|Publication number||US4247249 A|
|Application number||US 05/944,891|
|Publication date||Jan 27, 1981|
|Filing date||Sep 22, 1978|
|Priority date||Sep 22, 1978|
|Also published as||DE2937463A1|
|Publication number||05944891, 944891, US 4247249 A, US 4247249A, US-A-4247249, US4247249 A, US4247249A|
|Inventors||Paul A. Siemers|
|Original Assignee||General Electric Company|
|Export Citation||BiBTeX, EndNote, RefMan|
|Patent Citations (4), Non-Patent Citations (2), Referenced by (34), Classifications (19)|
|External Links: USPTO, USPTO Assignment, Espacenet|
This invention relates to gas turbine engines and more particularly to engines having a shroud surrounding the tips of the rotor blades in the turbine section of the engine. In a gas turbine engine of the type referred above, pressurized air and fuel are burned in a combustion chamber to add thermal energy to the medium gases flowing therethrough. The effluent from the chamber comprises high temperature gases which are flowed downstream in an annular flow path through the turbine section of the engine. Nozzle guide vanes at the inlet to the turbine direct the medium gases onto a multiplicity of blades which extend radially outward from the engine rotor. An annular shroud which is supported by the turbine case surrounds the tips of the rotor blades to contain the medium gases flowing thereacross to the flow path. The clearance between the blade tips and the shroud is minimized to prevent the leakage of medium gases around the tips of the blades.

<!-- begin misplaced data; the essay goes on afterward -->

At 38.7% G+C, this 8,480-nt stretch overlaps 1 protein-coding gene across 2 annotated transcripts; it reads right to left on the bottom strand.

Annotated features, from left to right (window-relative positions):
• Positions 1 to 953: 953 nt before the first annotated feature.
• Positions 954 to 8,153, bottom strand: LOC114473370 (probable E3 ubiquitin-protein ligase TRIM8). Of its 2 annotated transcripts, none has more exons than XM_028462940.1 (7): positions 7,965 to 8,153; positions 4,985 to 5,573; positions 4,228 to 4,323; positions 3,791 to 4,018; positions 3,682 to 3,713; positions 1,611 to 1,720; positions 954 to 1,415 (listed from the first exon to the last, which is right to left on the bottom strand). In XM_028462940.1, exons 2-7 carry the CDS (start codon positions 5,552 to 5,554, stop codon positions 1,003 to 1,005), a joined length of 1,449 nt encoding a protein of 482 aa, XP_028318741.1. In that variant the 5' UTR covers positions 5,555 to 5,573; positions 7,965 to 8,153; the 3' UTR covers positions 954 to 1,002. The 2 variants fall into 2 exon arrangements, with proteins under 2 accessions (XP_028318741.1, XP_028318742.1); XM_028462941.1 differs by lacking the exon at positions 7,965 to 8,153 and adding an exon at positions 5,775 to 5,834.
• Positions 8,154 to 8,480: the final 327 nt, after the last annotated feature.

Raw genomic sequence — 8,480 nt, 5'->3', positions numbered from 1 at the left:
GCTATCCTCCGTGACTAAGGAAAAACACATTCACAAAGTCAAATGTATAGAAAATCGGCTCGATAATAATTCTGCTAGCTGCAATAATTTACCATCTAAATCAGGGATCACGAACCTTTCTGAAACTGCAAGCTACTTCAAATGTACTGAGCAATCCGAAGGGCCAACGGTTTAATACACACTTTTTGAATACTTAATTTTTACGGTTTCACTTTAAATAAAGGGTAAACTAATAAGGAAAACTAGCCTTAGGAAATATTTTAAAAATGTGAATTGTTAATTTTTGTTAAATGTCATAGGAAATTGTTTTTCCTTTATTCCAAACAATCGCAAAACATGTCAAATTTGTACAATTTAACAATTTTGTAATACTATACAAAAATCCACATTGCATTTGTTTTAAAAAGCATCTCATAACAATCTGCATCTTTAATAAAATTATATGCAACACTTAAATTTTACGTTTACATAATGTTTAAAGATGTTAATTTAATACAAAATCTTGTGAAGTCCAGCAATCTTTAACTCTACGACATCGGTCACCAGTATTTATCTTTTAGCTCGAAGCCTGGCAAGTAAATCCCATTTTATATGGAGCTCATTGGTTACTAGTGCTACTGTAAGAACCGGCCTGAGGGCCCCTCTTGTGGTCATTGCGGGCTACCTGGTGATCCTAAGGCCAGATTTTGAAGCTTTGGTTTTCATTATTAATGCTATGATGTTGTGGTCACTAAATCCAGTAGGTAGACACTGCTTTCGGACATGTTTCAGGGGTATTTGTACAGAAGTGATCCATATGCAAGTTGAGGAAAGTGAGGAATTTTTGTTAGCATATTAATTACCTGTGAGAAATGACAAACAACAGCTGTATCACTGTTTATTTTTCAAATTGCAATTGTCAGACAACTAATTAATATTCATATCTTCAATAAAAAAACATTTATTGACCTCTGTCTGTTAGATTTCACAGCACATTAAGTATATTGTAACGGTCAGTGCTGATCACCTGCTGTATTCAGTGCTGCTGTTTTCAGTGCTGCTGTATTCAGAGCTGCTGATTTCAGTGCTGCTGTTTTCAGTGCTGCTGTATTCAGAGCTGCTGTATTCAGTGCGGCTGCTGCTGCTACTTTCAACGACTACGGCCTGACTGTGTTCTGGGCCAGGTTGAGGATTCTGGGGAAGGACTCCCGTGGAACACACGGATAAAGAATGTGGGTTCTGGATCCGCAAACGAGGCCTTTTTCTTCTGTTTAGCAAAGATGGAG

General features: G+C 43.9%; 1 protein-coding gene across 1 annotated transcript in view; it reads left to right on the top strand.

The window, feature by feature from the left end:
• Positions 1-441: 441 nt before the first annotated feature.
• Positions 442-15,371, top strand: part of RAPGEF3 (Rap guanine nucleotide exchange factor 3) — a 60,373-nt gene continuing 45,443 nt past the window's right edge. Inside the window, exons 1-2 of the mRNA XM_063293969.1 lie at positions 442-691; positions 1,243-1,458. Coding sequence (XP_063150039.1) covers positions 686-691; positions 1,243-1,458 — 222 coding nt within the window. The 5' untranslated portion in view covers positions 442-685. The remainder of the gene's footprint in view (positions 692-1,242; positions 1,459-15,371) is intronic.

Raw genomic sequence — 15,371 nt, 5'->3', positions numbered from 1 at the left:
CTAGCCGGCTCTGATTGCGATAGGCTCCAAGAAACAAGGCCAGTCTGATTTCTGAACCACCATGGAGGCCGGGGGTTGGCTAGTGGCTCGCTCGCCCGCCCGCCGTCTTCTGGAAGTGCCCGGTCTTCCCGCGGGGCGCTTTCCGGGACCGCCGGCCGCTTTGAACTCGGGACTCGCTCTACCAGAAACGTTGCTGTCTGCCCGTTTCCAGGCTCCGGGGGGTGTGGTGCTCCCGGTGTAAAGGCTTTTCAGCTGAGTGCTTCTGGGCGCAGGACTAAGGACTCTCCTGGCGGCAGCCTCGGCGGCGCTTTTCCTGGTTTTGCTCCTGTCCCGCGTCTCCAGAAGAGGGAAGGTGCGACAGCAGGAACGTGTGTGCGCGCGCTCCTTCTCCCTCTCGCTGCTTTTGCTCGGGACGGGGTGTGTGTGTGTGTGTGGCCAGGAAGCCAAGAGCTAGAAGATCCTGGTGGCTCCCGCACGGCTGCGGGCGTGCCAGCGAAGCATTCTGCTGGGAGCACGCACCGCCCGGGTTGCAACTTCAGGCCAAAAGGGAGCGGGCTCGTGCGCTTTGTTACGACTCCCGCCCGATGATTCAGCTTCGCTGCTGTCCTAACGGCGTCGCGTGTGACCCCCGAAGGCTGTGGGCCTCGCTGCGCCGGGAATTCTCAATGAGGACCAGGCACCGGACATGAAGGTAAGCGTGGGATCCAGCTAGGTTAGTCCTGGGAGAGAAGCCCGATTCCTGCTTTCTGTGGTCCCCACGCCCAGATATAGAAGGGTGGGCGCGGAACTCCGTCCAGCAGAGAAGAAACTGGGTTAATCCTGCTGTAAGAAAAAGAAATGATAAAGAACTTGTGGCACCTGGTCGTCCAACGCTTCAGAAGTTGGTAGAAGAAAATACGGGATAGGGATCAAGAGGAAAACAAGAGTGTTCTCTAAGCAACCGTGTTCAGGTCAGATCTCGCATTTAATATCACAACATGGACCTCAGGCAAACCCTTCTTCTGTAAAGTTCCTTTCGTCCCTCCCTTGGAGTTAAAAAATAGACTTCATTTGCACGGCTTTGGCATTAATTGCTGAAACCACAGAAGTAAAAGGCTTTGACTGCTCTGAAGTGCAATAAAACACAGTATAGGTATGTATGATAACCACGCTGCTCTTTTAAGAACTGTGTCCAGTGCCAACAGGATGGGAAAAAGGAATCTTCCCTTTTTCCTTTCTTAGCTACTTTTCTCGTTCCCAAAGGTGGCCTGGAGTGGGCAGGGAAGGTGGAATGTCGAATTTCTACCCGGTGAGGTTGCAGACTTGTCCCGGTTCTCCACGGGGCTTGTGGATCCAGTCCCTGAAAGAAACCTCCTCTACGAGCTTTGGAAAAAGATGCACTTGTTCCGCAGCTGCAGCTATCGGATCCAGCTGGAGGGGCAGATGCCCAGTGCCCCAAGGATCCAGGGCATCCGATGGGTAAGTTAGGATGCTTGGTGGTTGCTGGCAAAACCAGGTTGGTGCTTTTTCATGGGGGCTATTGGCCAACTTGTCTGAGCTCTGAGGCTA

A limiting factor in many turbine engine designs is the maximum temperature of the medium gases which can be tolerated in the turbine without adversely limiting the durability of the individual components. The shrouds which surround the tips of the rotor blades are particularly susceptible to thermal damage. In addition, because of the close tolerances between the tips of the rotor blades and the arcuate segments comprising the shroud and the various stresses to which the engine components are subjected, the blade tips are caused to rub against the sealing surface of the shroud segment. Thus, the shroud material must be rub-tolerant so that it will not damage the blade tips and be unduly abraided by any limited contact. It is the provision of such a gas turbine engine shroud material to which this invention is directed.
it has now been discovered that a sealing surface for use in a gas turbine engine shroud suitable for use in aircraft engines and the like can be made to have both excellent high temperature and rub properties. More particularly, the sealing surface of the shroud which opposes the tips of the blades is formed of an amphoteric refractory oxide matrix, a phosphate binder and optionally a stabilizer, reinforcement and/or porosity controller.
Phosphate suitable for use in bonding the shroud matrix materials of the invention should be stable at the engine temperatures which are employed or stable at temperatures above about 1350° C. Exemplary of suitable phosphates are aluminum phosphate (AlPO4) and zirconium pyrophosphate (Zr2 P2 O7). Mixtures of phosphates can also be employed as well as phosphoric acid (H3 PO4) as it will form a stable phosphate during the reaction.